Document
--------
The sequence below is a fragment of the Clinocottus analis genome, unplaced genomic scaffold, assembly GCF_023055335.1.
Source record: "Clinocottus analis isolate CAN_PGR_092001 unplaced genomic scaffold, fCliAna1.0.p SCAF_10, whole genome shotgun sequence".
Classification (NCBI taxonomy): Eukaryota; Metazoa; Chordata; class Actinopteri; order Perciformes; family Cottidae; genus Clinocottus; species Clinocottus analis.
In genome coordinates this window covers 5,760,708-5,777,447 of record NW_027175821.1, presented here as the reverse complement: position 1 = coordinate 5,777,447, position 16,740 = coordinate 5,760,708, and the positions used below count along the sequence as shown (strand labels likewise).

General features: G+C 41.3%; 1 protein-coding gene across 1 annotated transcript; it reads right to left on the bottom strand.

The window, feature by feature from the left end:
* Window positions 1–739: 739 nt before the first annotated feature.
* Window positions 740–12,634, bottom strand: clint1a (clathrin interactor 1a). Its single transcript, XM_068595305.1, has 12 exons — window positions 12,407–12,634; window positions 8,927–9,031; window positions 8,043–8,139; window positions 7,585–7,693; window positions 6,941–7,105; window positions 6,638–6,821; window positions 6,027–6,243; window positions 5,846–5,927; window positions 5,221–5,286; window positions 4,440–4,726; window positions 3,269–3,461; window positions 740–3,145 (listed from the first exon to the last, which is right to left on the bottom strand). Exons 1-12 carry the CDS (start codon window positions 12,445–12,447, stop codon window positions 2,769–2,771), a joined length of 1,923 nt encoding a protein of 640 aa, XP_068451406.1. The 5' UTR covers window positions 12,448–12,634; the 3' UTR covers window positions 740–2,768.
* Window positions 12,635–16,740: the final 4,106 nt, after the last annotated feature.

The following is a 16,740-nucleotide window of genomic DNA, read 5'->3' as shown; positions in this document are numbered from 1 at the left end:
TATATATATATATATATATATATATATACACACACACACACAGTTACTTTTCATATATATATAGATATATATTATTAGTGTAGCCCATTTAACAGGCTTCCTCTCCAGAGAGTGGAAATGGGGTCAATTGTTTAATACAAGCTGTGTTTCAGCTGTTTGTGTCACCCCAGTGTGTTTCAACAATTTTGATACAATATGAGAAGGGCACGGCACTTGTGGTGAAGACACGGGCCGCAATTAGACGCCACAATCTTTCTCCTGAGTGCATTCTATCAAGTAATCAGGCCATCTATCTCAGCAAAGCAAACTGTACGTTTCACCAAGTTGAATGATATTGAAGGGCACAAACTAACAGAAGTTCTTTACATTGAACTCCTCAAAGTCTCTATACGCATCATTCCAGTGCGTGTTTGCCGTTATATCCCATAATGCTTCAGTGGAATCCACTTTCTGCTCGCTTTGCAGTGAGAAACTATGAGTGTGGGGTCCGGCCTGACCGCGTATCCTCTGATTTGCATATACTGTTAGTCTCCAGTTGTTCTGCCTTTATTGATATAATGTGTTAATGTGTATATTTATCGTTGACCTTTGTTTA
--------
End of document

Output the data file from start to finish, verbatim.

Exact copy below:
The sequence below is a fragment of the Clinocottus analis genome, unplaced genomic scaffold, assembly GCF_023055335.1.
Source record: "Clinocottus analis isolate CAN_PGR_092001 unplaced genomic scaffold, fCliAna1.0.p SCAF_10, whole genome shotgun sequence".
Classification (NCBI taxonomy): Eukaryota; Metazoa; Chordata; class Actinopteri; order Perciformes; family Cottidae; genus Clinocottus; species Clinocottus analis.
In genome coordinates this window covers 5,760,708-5,777,447 of record NW_027175821.1, presented here as the reverse complement: position 1 = coordinate 5,777,447, position 16,740 = coordinate 5,760,708, and the positions used below count along the sequence as shown (strand labels likewise).

General features: G+C 41.3%; 1 protein-coding gene across 1 annotated transcript; it reads right to left on the bottom strand.

The window, feature by feature from the left end:
* Window positions 1–739: 739 nt before the first annotated feature.
* Window positions 740–12,634, bottom strand: clint1a (clathrin interactor 1a). Its single transcript, XM_068595305.1, has 12 exons — window positions 12,407–12,634; window positions 8,927–9,031; window positions 8,043–8,139; window positions 7,585–7,693; window positions 6,941–7,105; window positions 6,638–6,821; window positions 6,027–6,243; window positions 5,846–5,927; window positions 5,221–5,286; window positions 4,440–4,726; window positions 3,269–3,461; window positions 740–3,145 (listed from the first exon to the last, which is right to left on the bottom strand). Exons 1-12 carry the CDS (start codon window positions 12,445–12,447, stop codon window positions 2,769–2,771), a joined length of 1,923 nt encoding a protein of 640 aa, XP_068451406.1. The 5' UTR covers window positions 12,448–12,634; the 3' UTR covers window positions 740–2,768.
* Window positions 12,635–16,740: the final 4,106 nt, after the last annotated feature.

The following is a 16,740-nucleotide window of genomic DNA, read 5'->3' as shown; positions in this document are numbered from 1 at the left end:
TATATATATATATATATATATATATATACACACACACACACAGTTACTTTTCATATATATATAGATATATATTATTAGTGTAGCCCATTTAACAGGCTTCCTCTCCAGAGAGTGGAAATGGGGTCAATTGTTTAATACAAGCTGTGTTTCAGCTGTTTGTGTCACCCCAGTGTGTTTCAACAATTTTGATACAATATGAGAAGGGCACGGCACTTGTGGTGAAGACACGGGCCGCAATTAGACGCCACAATCTTTCTCCTGAGTGCATTCTATCAAGTAATCAGGCCATCTATCTCAGCAAAGCAAACTGTACGTTTCACCAAGTTGAATGATATTGAAGGGCACAAACTAACAGAAGTTCTTTACATTGAACTCCTCAAAGTCTCTATACGCATCATTCCAGTGCGTGTTTGCCGTTATATCCCATAATGCTTCAGTGGAATCCACTTTCTGCTCGCTTTGCAGTGAGAAACTATGAGTGTGGGGTCCGGCCTGACCGCGTATCCTCTGATTTGCATATACTGTTAGTCTCCAGTTGTTCTGCCTTTATTGATATAATGTGTTAATGTGTATATTTATCGTTGACCTTTGTTTA